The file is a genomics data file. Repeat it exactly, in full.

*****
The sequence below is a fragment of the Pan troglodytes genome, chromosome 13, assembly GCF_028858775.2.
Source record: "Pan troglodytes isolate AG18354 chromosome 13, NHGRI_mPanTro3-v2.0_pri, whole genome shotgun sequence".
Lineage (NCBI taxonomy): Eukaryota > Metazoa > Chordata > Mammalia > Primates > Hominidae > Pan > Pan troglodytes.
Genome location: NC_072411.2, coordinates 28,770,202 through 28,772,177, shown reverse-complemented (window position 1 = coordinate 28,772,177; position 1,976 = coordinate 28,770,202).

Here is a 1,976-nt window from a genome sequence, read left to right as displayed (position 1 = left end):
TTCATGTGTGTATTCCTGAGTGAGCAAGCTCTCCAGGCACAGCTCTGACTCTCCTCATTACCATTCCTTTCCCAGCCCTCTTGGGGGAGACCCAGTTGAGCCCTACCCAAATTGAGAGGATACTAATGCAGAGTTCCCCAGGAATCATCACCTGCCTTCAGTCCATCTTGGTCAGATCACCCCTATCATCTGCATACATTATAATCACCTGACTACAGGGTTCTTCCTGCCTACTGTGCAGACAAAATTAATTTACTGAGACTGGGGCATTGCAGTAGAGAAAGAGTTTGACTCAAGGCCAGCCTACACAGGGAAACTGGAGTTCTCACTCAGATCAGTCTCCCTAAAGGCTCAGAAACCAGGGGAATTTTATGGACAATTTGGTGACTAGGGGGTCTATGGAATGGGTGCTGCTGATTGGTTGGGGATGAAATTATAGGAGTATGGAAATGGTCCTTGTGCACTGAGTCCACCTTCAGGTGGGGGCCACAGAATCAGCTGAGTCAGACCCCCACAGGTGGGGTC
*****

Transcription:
The sequence below is a fragment of the Pan troglodytes genome, chromosome 13, assembly GCF_028858775.2.
Source record: "Pan troglodytes isolate AG18354 chromosome 13, NHGRI_mPanTro3-v2.0_pri, whole genome shotgun sequence".
Lineage (NCBI taxonomy): Eukaryota > Metazoa > Chordata > Mammalia > Primates > Hominidae > Pan > Pan troglodytes.
Genome location: NC_072411.2, coordinates 28,770,202 through 28,772,177, shown reverse-complemented (window position 1 = coordinate 28,772,177; position 1,976 = coordinate 28,770,202).

Here is a 1,976-nt window from a genome sequence, read left to right as displayed (position 1 = left end):
TTCATGTGTGTATTCCTGAGTGAGCAAGCTCTCCAGGCACAGCTCTGACTCTCCTCATTACCATTCCTTTCCCAGCCCTCTTGGGGGAGACCCAGTTGAGCCCTACCCAAATTGAGAGGATACTAATGCAGAGTTCCCCAGGAATCATCACCTGCCTTCAGTCCATCTTGGTCAGATCACCCCTATCATCTGCATACATTATAATCACCTGACTACAGGGTTCTTCCTGCCTACTGTGCAGACAAAATTAATTTACTGAGACTGGGGCATTGCAGTAGAGAAAGAGTTTGACTCAAGGCCAGCCTACACAGGGAAACTGGAGTTCTCACTCAGATCAGTCTCCCTAAAGGCTCAGAAACCAGGGGAATTTTATGGACAATTTGGTGACTAGGGGGTCTATGGAATGGGTGCTGCTGATTGGTTGGGGATGAAATTATAGGAGTATGGAAATGGTCCTTGTGCACTGAGTCCACCTTCAGGTGGGGGCCACAGAATCAGCTGAGTCAGACCCCCACAGGTGGGGTC